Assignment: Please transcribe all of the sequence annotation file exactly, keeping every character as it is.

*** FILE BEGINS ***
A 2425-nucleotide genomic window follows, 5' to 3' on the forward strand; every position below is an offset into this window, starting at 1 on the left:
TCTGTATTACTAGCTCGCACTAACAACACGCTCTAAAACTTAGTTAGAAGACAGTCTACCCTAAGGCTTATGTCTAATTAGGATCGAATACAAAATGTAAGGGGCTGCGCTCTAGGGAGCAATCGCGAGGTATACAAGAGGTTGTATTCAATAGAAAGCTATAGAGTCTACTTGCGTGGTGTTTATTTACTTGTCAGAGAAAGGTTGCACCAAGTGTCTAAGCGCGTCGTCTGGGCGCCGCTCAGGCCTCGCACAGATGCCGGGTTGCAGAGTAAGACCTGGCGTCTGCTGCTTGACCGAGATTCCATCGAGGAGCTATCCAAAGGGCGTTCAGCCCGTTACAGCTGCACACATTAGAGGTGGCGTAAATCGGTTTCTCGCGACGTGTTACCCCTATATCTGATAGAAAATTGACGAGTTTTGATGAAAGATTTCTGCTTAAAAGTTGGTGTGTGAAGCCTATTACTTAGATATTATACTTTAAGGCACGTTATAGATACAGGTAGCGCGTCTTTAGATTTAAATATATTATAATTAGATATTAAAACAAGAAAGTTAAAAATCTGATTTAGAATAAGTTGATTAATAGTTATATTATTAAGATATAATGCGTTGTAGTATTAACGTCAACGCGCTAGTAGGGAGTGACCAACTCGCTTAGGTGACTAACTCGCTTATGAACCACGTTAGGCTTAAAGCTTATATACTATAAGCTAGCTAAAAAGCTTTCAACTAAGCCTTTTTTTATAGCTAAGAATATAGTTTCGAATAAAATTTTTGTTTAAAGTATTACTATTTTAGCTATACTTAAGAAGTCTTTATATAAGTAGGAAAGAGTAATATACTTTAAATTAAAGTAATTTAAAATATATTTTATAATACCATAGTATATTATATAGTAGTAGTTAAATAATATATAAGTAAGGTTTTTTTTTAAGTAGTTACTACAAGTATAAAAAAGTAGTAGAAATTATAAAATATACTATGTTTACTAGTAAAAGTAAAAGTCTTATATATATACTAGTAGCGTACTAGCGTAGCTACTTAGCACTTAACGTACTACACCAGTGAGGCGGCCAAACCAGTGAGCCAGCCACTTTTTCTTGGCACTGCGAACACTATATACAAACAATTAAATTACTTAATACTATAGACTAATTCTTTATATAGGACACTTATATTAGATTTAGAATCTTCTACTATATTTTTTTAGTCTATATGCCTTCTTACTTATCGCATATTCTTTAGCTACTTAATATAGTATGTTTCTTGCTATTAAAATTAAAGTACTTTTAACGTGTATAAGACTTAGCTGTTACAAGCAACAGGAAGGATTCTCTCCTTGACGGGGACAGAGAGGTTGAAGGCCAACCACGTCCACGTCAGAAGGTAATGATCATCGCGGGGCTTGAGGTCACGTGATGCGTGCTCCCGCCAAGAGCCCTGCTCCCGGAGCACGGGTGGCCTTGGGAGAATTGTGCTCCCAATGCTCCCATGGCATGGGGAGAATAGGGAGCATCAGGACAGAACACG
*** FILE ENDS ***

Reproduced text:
A 2425-nucleotide genomic window follows, 5' to 3' on the forward strand; every position below is an offset into this window, starting at 1 on the left:
TCTGTATTACTAGCTCGCACTAACAACACGCTCTAAAACTTAGTTAGAAGACAGTCTACCCTAAGGCTTATGTCTAATTAGGATCGAATACAAAATGTAAGGGGCTGCGCTCTAGGGAGCAATCGCGAGGTATACAAGAGGTTGTATTCAATAGAAAGCTATAGAGTCTACTTGCGTGGTGTTTATTTACTTGTCAGAGAAAGGTTGCACCAAGTGTCTAAGCGCGTCGTCTGGGCGCCGCTCAGGCCTCGCACAGATGCCGGGTTGCAGAGTAAGACCTGGCGTCTGCTGCTTGACCGAGATTCCATCGAGGAGCTATCCAAAGGGCGTTCAGCCCGTTACAGCTGCACACATTAGAGGTGGCGTAAATCGGTTTCTCGCGACGTGTTACCCCTATATCTGATAGAAAATTGACGAGTTTTGATGAAAGATTTCTGCTTAAAAGTTGGTGTGTGAAGCCTATTACTTAGATATTATACTTTAAGGCACGTTATAGATACAGGTAGCGCGTCTTTAGATTTAAATATATTATAATTAGATATTAAAACAAGAAAGTTAAAAATCTGATTTAGAATAAGTTGATTAATAGTTATATTATTAAGATATAATGCGTTGTAGTATTAACGTCAACGCGCTAGTAGGGAGTGACCAACTCGCTTAGGTGACTAACTCGCTTATGAACCACGTTAGGCTTAAAGCTTATATACTATAAGCTAGCTAAAAAGCTTTCAACTAAGCCTTTTTTTATAGCTAAGAATATAGTTTCGAATAAAATTTTTGTTTAAAGTATTACTATTTTAGCTATACTTAAGAAGTCTTTATATAAGTAGGAAAGAGTAATATACTTTAAATTAAAGTAATTTAAAATATATTTTATAATACCATAGTATATTATATAGTAGTAGTTAAATAATATATAAGTAAGGTTTTTTTTTAAGTAGTTACTACAAGTATAAAAAAGTAGTAGAAATTATAAAATATACTATGTTTACTAGTAAAAGTAAAAGTCTTATATATATACTAGTAGCGTACTAGCGTAGCTACTTAGCACTTAACGTACTACACCAGTGAGGCGGCCAAACCAGTGAGCCAGCCACTTTTTCTTGGCACTGCGAACACTATATACAAACAATTAAATTACTTAATACTATAGACTAATTCTTTATATAGGACACTTATATTAGATTTAGAATCTTCTACTATATTTTTTTAGTCTATATGCCTTCTTACTTATCGCATATTCTTTAGCTACTTAATATAGTATGTTTCTTGCTATTAAAATTAAAGTACTTTTAACGTGTATAAGACTTAGCTGTTACAAGCAACAGGAAGGATTCTCTCCTTGACGGGGACAGAGAGGTTGAAGGCCAACCACGTCCACGTCAGAAGGTAATGATCATCGCGGGGCTTGAGGTCACGTGATGCGTGCTCCCGCCAAGAGCCCTGCTCCCGGAGCACGGGTGGCCTTGGGAGAATTGTGCTCCCAATGCTCCCATGGCATGGGGAGAATAGGGAGCATCAGGACAGAACACG